Making the world’s energy and infrastructure safe and sustainable for the future is going to take money – lots of money. Are green bonds a sign that financial markets are starting to mobilise?
The transition to a truly green economy is going to need new low-carbon technologies, industries and infrastructure. Some, like wind turbines and solar panels, are long-familiar. Some are exciting new arrivals, like electric cars and home batteries. And there are potentially game-changing technologies which are still at the experimental stage, like carbon capture and storage.
These industries all represent fantastic opportunities to deliver real carbon savings while driving sustainable development. But to be successful, they all need investment – and lots of it. In fact, the International Energy Agency has estimated that to keep warming under 2°C, the world needs to invest around 1 trillion USD each year until 2050.
The name’s bond. Green bond
That’s a daunting figure, but a fast-growing new financial product is starting to close the gap: green bonds. Like normal bonds, green bonds are issued by governments, banks or businesses in return for investment, which the issuer guarantees to repay plus interest. But with green bonds, the issuer also commits to spend the money on climate-positive activities: building a geothermal power plant, say, or financing more research on battery technology.
Green bonds are still a fairly new concept, but since the European Investment Bank issued the first green bond in 2007, the market has grown exponentially: from just 3 billion USD in 2012 to an estimated +150 billion USD in 2017. Governments are getting in on the act too: France and Poland have both issued green sovereign bonds, and several other countries are considering following suit.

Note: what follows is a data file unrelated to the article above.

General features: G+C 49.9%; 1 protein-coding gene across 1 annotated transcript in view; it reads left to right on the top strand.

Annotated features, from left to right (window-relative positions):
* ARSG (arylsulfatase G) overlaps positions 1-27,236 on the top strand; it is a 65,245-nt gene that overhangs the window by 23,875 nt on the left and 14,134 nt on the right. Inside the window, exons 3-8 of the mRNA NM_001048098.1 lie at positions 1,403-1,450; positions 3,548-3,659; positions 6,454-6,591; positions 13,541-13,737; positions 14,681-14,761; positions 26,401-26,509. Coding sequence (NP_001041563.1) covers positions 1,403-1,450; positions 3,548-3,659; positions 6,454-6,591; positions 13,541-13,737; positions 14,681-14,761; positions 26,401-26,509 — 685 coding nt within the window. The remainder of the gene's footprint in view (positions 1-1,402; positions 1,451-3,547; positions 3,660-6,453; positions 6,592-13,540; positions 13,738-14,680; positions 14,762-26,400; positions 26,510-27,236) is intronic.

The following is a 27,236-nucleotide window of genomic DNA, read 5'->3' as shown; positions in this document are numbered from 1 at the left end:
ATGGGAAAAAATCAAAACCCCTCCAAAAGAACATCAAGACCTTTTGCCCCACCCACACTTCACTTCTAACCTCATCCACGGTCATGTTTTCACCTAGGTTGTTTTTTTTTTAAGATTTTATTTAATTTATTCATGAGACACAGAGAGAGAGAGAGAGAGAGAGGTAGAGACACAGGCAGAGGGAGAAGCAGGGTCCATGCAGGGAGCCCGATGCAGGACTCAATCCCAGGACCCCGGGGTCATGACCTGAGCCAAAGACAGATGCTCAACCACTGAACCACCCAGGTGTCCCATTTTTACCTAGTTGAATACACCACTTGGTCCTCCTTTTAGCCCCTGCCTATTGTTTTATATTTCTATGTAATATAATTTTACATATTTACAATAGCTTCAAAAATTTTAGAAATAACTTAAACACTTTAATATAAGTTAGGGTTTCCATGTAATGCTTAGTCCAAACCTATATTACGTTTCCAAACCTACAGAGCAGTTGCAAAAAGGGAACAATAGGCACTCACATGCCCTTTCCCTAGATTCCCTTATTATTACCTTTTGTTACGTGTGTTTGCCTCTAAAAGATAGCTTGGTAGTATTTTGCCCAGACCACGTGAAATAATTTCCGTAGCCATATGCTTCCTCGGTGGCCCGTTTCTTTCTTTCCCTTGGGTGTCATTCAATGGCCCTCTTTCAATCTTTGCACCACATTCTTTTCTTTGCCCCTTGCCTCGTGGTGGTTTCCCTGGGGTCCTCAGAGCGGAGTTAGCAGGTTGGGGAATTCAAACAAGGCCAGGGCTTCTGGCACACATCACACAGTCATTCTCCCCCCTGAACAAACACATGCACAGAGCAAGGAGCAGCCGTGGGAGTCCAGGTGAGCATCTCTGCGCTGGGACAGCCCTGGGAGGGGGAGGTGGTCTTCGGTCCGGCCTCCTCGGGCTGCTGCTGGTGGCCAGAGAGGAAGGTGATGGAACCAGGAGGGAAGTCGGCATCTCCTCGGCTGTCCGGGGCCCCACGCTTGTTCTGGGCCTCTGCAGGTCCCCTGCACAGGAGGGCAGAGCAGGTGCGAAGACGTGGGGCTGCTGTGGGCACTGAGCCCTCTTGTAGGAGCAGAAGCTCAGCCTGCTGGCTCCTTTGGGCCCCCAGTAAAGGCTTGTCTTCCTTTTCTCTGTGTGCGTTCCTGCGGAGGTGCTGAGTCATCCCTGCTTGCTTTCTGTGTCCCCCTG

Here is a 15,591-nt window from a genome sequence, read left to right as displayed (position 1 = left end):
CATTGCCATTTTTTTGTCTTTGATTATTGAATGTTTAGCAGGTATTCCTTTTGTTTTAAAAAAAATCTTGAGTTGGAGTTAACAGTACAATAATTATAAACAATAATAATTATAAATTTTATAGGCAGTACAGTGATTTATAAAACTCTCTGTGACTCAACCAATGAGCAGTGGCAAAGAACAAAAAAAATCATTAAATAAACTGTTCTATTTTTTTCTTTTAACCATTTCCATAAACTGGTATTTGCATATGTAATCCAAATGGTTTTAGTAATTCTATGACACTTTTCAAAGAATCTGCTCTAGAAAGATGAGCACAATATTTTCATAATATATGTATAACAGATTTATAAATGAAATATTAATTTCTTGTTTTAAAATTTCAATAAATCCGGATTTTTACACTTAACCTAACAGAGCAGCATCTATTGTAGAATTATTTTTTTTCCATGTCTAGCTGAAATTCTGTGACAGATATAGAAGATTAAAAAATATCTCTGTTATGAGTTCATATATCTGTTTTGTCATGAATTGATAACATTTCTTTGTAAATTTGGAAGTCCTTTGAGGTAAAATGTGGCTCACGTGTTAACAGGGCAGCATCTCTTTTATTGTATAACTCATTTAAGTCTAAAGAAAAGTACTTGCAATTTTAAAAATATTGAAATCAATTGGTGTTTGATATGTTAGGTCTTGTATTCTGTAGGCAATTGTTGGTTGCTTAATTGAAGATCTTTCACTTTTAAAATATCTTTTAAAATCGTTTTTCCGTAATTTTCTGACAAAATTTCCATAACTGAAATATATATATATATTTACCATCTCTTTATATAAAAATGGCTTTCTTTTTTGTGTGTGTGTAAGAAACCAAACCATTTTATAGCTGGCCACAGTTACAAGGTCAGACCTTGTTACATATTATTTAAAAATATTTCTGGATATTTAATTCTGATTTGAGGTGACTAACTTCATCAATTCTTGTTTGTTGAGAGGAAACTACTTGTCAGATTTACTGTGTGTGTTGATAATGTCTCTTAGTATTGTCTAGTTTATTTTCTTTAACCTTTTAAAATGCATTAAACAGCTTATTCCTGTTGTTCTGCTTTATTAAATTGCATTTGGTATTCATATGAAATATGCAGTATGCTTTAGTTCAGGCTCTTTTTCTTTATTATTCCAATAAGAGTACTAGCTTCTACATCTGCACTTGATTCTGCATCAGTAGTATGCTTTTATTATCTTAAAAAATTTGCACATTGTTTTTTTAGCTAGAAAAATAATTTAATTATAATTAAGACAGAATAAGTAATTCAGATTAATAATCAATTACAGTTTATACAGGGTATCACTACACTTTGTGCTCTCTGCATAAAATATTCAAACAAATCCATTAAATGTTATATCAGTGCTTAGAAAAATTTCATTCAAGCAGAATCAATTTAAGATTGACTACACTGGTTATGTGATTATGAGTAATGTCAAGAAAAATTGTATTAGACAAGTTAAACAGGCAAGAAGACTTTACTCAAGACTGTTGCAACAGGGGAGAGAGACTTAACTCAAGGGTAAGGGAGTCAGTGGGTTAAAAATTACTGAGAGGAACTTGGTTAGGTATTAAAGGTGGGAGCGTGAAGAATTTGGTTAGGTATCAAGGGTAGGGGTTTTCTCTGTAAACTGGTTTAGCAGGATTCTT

Money where it matters
This rapid growth reflects how attractive green bonds are to both investors and issuers. For firms looking to raise cash for environmental projects, green bonds not only allow cheaper financing through lower interest rates, but also open the door to big institutional investors such as pension pools, governments, and insurance funds. And green bonds allow investors to fund creditworthy environmental projects in a transparent, low-risk way.
Another upside is the positive publicity that green bonds often attract – such as when Apple issued a 1 billion USD green bond in the aftermath of Trump’s exit from the Paris Agreement. In fact, green bonds are raising awareness of climate change within the financial industry more broadly, according to Sean Kidney, chief executive of the Climate Bonds Initiative. “Once you own a green bond, you also start engaging with the whole issue,” he says. “You start thinking ‘There are solutions, I can do something.’ ”
Dollar signs of the times
Green bonds are not without their critics. Reporting requirements are mostly voluntary, and some have argued that not all green bonds are worthy of the name: a 2014 issue by GDF Suez attracted controversy for helping to fund a large hydropower project in the Amazon.
But standards of disclosure are improving as the young and rapidly growing industry finds its feet. And although the magic figure of 1 trillion USD remains a fair way off, tapping the power of the global bond market is already helping to accelerate the transition to the green economy.
Pension & insurance funds greening their portfolios
$206 billion for climate projects in 2017 alone
Mainstreaming sustainability & climate into finance
Find out more:
- City Lab have a good short introduction to the concept and background of green bond
- If you're after more detail, Market Realist have put together an excellent series of explainers on green bonds, markets and investment
- The Climate Bonds Initiative is leading the way on standards and reporting for green bond issuances
- And GreenBiz has done some digging on the benefits to companies themselves of issuing green bonds
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